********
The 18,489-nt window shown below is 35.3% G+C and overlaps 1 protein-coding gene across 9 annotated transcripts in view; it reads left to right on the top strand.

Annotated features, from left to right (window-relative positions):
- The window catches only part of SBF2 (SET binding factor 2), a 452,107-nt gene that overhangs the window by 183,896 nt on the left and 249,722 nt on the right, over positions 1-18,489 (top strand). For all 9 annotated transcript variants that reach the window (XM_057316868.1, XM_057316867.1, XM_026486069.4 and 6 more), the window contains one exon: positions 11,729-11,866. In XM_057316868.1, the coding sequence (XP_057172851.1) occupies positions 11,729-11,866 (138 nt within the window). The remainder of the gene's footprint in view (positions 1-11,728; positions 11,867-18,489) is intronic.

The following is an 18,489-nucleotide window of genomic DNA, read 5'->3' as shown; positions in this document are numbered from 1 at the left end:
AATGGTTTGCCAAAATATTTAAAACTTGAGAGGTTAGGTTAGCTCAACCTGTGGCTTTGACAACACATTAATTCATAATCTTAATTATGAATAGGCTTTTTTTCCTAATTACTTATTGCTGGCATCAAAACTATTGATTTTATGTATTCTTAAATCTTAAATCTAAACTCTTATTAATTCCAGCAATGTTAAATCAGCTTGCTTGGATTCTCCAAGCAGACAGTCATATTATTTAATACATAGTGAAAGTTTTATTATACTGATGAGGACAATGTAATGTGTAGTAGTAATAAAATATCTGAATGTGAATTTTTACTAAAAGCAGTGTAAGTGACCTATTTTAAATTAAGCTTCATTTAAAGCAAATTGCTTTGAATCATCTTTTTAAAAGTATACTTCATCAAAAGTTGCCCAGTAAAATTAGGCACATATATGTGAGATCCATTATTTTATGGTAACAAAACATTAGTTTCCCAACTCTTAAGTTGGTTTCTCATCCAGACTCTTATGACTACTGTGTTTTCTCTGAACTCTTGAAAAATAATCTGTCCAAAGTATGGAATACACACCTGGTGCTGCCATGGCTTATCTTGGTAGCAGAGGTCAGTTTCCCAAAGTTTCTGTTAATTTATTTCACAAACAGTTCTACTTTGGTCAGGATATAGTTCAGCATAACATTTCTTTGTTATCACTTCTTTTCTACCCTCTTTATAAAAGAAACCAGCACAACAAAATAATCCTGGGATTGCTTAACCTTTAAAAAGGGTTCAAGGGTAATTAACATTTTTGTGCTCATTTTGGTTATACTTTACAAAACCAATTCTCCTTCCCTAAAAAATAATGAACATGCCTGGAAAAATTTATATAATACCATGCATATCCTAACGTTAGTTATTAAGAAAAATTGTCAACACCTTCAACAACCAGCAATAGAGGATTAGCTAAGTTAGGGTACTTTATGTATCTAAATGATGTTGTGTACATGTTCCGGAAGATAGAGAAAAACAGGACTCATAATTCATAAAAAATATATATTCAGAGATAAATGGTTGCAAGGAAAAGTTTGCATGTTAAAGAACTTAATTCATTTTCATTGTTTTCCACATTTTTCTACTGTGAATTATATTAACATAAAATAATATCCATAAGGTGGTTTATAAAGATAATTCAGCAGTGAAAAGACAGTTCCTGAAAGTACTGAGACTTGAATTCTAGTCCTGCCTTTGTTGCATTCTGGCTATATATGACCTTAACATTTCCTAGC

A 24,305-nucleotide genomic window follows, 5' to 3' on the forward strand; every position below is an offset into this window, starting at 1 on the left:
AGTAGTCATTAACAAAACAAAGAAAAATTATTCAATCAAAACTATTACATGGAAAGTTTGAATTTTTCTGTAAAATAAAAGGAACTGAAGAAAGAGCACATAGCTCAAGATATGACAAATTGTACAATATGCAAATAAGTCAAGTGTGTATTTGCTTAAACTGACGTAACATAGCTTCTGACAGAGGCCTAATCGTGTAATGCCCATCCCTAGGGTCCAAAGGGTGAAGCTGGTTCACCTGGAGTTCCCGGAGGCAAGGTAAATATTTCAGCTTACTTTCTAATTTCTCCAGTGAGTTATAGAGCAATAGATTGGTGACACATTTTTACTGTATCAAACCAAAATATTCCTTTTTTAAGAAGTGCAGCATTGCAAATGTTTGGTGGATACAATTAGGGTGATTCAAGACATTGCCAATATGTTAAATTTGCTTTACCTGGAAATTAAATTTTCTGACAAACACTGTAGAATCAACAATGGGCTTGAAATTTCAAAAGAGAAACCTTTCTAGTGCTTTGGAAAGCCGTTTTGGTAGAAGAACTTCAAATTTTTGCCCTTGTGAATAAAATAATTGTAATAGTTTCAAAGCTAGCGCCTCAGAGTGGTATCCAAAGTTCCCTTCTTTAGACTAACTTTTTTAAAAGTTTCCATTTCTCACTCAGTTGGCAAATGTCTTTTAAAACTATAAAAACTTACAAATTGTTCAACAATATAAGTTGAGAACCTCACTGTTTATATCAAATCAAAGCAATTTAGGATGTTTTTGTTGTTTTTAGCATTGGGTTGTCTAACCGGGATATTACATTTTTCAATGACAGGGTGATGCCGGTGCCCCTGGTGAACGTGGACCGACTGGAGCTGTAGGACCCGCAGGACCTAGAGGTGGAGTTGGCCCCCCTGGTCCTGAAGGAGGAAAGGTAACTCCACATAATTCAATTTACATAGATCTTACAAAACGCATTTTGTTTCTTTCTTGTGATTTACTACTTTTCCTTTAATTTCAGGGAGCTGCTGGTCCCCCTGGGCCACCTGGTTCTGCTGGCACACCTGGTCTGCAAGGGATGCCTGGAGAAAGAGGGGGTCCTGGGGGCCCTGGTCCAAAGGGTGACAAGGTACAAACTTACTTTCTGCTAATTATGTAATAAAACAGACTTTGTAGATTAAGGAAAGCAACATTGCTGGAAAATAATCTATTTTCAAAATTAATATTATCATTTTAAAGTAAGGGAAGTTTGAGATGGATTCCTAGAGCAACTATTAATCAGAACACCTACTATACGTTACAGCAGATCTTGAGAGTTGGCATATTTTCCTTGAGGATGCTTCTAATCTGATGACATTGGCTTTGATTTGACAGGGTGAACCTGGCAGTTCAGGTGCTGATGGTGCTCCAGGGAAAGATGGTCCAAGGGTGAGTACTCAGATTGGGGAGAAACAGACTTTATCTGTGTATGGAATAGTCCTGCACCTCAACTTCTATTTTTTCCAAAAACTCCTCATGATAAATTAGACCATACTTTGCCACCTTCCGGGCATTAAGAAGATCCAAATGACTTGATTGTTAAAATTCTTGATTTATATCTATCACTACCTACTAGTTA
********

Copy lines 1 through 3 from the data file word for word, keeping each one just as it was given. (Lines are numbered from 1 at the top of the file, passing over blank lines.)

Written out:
The 18,489-nt window shown below is 35.3% G+C and overlaps 1 protein-coding gene across 9 annotated transcripts in view; it reads left to right on the top strand.

Annotated features, from left to right (window-relative positions):
- The window catches only part of SBF2 (SET binding factor 2), a 452,107-nt gene that overhangs the window by 183,896 nt on the left and 249,722 nt on the right, over positions 1-18,489 (top strand). For all 9 annotated transcript variants that reach the window (XM_057316868.1, XM_057316867.1, XM_026486069.4 and 6 more), the window contains one exon: positions 11,729-11,866. In XM_057316868.1, the coding sequence (XP_057172851.1) occupies positions 11,729-11,866 (138 nt within the window). The remainder of the gene's footprint in view (positions 1-11,728; positions 11,867-18,489) is intronic.